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This past Thursday for me was just like any other Thursday; everyone was on their way to work in the morning, stores and businesses were open with normal business hours and mail was delivered to our box.  Anna, my 13 month old daughter, was very sick with a bad head cold and a fever of 101° F that day so I was overwhelmed with a crying, tired and clingy baby all day. Turkey was the last thing on my mind. I was thankful that we made it through that day and that I had medicine to give my daughter that helped her to feel better. I was also thankful that we were able  to go to the doctor to have her looked at and to be reassured as new parents that she would indeed get over this illness. I know that far too many people do not have these luxuries which should be a given. I ate a big bowl of lentil soup with kale that I made, too, and that was very good. Again, I am thankful.

Thanksgiving happens to be one of my favorite holidays. A holiday centered around family and good food, how can you go wrong? I was excited to share this holiday with my husband’s family here in Germany but due to the aforementioned circumstances I won’t be celebrating our Thanksgiving here until this coming weekend. We bought a farm-raised turkey from a local farm last week. (S)he is patiently waiting for us in the freezer next to the packages of cranberries that are worth their weight in gold, since I paid almost that much for them! Be thankful for cranberries if you live in the States, I love to cook with them this time of year but a small bag here is about three to four times the price that you pay in the US. They freeze well so I am planing on making cranberry bread and homemade, whole-berry cranberry sauce with them this weekend, two of my favorite dishes at Thanksgiving. I will also make stuffing and mashed potatoes and sweet potatoes and pie. I think a good pumpkin pie would be nice and perhaps a pecan (if I can find them, another hard to find food item here in Germany) pie. I think I might go pie-crazy this year because I also have plans to make a lemon pie and a banana-cream pie, oh my! You can’t ever have enough pie can you? We’ll see, I guess. I look forward to spending most of the day on Thanksgiving in the kitchen and making all the different dishes that we only eat but once a year. I am usually at my dad’s house on this special day cooking and baking in the kitchen in the home where I grew up. My dad usually makes the mashed potatoes and de-bones our turkey before I stuff it and we put it in the oven for hours and hours. I am usually eating the cranberry bread that I just made that morning while making another batch of (vegetarian) stuffing for my brother and my husband (the two non-meat eaters in our family) by toasting slices of bread in the oven and then ripping them up into small pieces in a large mixing bowl. When the bowl is overflowing with toasted bread, I chop onions, celery and garlic add some bell’s seasoning or sage, rosemary and thyme, mix it all up with an egg or two and some vegetable stock and salt and pepper to taste. This makes a quick and tasty stuffing that’s fun to make. I used to love to rip up the bread when I was a kid and my mom was the one making the stuffing in our family kitchen. My mom would sit us kids down in the living room with bowls and towering piles of toasted bread while we watched the Macy’s Thanksgiving day parade on t.v. and ripped up bread for our turkey dinner. It was satisfying and fun and we loved to do it.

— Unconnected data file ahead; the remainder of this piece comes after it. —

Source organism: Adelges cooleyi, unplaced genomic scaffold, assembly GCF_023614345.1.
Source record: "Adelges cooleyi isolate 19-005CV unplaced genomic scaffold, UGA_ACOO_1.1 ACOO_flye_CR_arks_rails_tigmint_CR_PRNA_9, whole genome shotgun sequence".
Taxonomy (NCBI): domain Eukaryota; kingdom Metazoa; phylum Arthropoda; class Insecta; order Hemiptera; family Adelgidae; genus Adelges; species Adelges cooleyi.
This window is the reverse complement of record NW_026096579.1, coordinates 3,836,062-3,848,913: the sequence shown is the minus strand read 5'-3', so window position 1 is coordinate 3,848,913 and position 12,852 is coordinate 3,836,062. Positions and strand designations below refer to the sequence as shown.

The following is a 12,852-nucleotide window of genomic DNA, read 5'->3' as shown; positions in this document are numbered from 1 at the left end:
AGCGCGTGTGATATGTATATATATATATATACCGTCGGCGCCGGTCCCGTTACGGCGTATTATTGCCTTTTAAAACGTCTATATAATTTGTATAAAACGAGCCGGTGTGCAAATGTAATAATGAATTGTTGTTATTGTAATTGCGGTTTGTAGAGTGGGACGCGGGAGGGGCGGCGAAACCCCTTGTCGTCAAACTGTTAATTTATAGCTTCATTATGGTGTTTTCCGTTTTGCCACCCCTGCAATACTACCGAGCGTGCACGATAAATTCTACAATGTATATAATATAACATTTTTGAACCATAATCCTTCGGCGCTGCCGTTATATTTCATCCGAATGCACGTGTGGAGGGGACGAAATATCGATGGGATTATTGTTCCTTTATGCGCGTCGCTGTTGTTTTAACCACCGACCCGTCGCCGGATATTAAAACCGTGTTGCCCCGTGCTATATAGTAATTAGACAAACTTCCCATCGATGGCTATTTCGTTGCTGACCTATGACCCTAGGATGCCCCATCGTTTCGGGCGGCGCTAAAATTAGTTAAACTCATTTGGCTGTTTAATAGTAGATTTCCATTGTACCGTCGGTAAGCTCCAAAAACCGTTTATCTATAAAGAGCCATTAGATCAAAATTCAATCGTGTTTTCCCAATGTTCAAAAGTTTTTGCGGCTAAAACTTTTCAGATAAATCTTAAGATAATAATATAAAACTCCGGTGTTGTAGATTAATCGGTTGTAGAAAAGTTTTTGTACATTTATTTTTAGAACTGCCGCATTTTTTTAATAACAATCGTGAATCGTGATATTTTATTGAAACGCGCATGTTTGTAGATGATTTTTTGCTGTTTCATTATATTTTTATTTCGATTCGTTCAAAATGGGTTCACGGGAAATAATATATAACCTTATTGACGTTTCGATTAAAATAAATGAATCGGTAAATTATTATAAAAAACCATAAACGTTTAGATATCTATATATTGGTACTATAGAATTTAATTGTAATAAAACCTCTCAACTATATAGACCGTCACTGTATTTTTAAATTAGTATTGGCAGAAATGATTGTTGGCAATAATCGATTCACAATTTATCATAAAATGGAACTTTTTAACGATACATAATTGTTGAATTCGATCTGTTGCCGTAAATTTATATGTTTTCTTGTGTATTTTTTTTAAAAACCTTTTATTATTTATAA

My favorite Thanksgiving day book

Here is a recipe for the cranberry bread that I make every year from the book Cranberry Thanksgiving by Wende and Harry Devlin, a book that I have loved to read every Thanksgiving ever since I was a kid.

Cranberry bread recipe

Grandmother’s Famous Cranberry Bread

by Wende and Harry Devlin

2 cups sifted all-purpose flour

1 cup sugar

1 1/2 tsp baking powder

1 teaspoon salt

1/2 teaspoon baking soda

1/4 cup butter or margarine

1 egg beaten

1 teaspoon grated orange peel

3/4 cup orange juice

1 1/2 cups fresh or frozen cranberries chopped

1 1/2 cups light raisins (or substitute with cranberries for an all cranberry bread which is what I do)

Sift dry ingredients into a large bowl. Cut in butter until mixture is crumbly. Add egg, orange peel and orange juice. Stir until mixture is evenly moist. Fold in raisins/cranberries. Spoon into a greased 9x5x3 inch loaf pan. Bake at 350° F for 1 hour and ten minutes or until a toothpick inserted in the center comes out clean. Remove from pan and cool on a wire rack.

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